buying car for kayak

i have two kayaks and a very little used canoe.i’m considering buying used toyota- camry ,highlander or honda accord. i’m open for other quality vehicles. i 'm looking for easy loading and unloading of kayaks.i once hurt back years ago - not kayaking - but want to make loading as easy as possible. i have racks. the question i have is what best vehicle for loading and unloading kayaks?

The one with the lowest roofline


– Last Updated: Mar-31-07 11:49 AM EST –

one of these.

WIDE crossbar spread{42"},fold flat seats,under floor storage,gear holders,and the thing I like best,the side opening door. You can get your gear out with boats on top. A little higher then an Outback,but still reachable without a ladder. I have an 05 Outback, only 30" crossbar spread,but still a good boat hauler{Lower, but can't open rear hatch with boats on}. The RAV is far more more interior volume,and actually gets gets better gas milage then the Outback 2.5L 4 cyl, with my 269 hp V-6. Both good cars.

Happy Paddling billinpa

i’d get a 2001 corolla. Because. A) 2001 is cosmetically nicer looking than the previous years(that are basically identical except for the looks of the front) and B) roof looks pretty accepting to racks. and C) it’s about as low as you’re gonna get.

Subaru Forrester
This car is a great boat for throwing in stuff and has a reasonbly low roof…ease for that aging back (I hearya!)…


If your back is really dicey
you might consider a small trailer. Some are listed in the buying guide here on p-net. I think they all use regular Thule/Yakima fittings.

Volvo wagon
I carry 3 kayaks with J-racks easily, and if you treat them well they will run into the 100s of 1000s of miles.


Buick Roadmaster wagon
5liter V8. People get out of the way when you’re loaded down.

94’ 940 Wagon
treats me well and only cost 5k, runs good, holds a lot of gear and people, and I got 6 boats on the roof once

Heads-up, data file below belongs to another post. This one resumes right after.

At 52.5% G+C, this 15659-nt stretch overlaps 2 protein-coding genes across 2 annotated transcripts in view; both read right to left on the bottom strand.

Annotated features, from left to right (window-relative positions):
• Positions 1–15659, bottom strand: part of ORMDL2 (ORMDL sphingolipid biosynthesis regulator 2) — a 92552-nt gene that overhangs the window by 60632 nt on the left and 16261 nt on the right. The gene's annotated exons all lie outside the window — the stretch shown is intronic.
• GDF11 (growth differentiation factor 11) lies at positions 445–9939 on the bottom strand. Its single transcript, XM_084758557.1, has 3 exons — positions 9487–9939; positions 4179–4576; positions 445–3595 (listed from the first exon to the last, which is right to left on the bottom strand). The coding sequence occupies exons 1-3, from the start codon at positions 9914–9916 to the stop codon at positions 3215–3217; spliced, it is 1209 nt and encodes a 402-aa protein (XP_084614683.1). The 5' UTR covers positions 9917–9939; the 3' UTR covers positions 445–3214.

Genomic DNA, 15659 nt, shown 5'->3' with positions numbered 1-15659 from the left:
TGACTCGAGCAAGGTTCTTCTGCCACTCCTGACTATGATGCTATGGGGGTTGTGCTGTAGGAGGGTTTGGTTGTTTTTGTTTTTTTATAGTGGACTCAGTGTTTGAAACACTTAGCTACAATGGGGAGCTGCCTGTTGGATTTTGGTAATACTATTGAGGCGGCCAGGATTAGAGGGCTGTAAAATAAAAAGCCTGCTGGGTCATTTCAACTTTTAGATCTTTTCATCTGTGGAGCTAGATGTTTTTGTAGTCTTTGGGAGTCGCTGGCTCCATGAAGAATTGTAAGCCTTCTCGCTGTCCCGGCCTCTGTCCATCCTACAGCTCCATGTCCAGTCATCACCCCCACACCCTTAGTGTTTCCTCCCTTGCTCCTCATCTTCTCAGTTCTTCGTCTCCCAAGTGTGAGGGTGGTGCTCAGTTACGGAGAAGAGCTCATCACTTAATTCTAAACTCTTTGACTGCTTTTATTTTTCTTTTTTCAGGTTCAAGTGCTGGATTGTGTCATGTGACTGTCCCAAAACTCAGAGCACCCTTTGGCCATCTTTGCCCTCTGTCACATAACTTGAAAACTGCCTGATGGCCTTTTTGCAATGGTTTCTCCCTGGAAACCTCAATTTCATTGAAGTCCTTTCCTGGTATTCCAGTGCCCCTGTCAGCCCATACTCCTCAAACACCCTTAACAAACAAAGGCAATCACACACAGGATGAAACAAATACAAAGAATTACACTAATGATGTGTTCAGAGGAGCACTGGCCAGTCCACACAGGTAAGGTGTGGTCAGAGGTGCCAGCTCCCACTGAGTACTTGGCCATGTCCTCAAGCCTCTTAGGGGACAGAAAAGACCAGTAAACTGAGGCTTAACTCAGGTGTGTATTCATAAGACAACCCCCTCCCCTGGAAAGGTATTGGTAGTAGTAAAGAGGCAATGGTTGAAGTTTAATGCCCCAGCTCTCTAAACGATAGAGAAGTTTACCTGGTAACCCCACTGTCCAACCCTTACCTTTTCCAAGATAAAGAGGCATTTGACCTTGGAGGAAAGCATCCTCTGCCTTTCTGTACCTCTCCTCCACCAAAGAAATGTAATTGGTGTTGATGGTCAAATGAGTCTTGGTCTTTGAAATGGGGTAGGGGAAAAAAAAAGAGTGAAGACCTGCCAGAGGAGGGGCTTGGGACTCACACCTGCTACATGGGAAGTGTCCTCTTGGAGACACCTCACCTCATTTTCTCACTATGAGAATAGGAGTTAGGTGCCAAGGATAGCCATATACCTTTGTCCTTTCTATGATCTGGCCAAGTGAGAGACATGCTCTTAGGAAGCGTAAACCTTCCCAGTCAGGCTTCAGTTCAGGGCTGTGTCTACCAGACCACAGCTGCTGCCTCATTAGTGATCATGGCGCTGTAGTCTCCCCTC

Subaru Forester
I love mine for 2 kayaks, I am only 5’0 tall and I can load fairly easily, plus it is AWD so you can get to harder places to reach a little easier.

Outback/Legacy Wagon
The most common choice among paddlers I know is a Subaru Lagacy or Outback wagon. We just got one a few months ago and are very impressed. Slightly bigger than a Forester with slightly lower roof.

Our other car is a 2003 Sable wagon (our third such) which is great for hauling boats and gear.


– Last Updated: Apr-11-07 8:07 AM EST –

and a low roofline. The goal is to get a spot where you can rest the boat either on the rack itself or on a wheeled support hanging off the end as close to you as possible. Then all you have to do is lift the bow and slide the boat from there, with the wheels or rack taking most of the weight.

But to answer your original question
Of the three vehicles the Highlander gets my vote for “Most Rackable Vehicle”. Very long rails allow great crossbar spread.

As for the height of the roof, I believe that the greatest stress to your back is in the initial lift from the ground to waist level. After that, it is a question of upper body strength and balance. Using an extension bar (either Thule or Yakima) makes life simpler. and a Thule Hullavator makes loading a snap.


2007 camry
I have a camry hybrid and have a rack system with no problems. Plus, it’s a sharp looking car!

Colony Park
1988-91 Mercury Colony Park wagon. Luxury wagon that gets 20 plus MPG highway, high teens around town. Examples with plenty of life left in them can be found for under $2500.

Toyota Tacoma or older Toyota pickup
with a shell. I got a 1990 for 3K 3.5 years ago. I put another 80K on it and only needed to replace the starter. Got a shell with bars anda carpet kit for another $400 and go the perfect kayak vehicle.

wagon or small pickup
Sounds like you want a wagon for ease of loading. But if you’re looking at trucks, the 1st gen nissan are rock solid and while I love toyotas, have at least an equal rep for durability and longevity.

any car or small station wagon
As another poster said, the lower the roof line, the better. Otherwise, choose a car you like, and it will be fine for your kayaks. I used to have a subaru impreza wagon, which worked fine, and now I have a prius, which also works fine, and my husband’s tiny ford focus works fine too. Hully rollers are annoying, but they do help load kayaks without straining your back. Super light kayaks help even more (when I went from a 56 lb kayak to a 31 lb betsie bay valkyrie, my back was grateful).

I agree. Once you get it up
to a certain height, it ceases to be a back issue and becomes more upper body. I have lower back problems and this is where it starts to get easier for me.

I have a Toyota Tundra, which LOOKS like a pretty tall vehicle and difficult to load boats on, but isn’t, really. I load by hoisting the boat onto the edges of the bed. Then i get into the bed and lift it onto the roof. There’s an extra “step” in there, but I’m really only lifting the boat about 4 feet each time (not many car roofs are only 4 feet from the ground). I have running boards on the sides which makes it easy to reach when tying down. My boats weigh about 55 and 75 pounds, respectively, so they aren’t exactly light, but this system makes it easy. I think you could do it with any truck, especially a lower one, like a 2WD Tacoma.

Did you consider a cargo van or trailer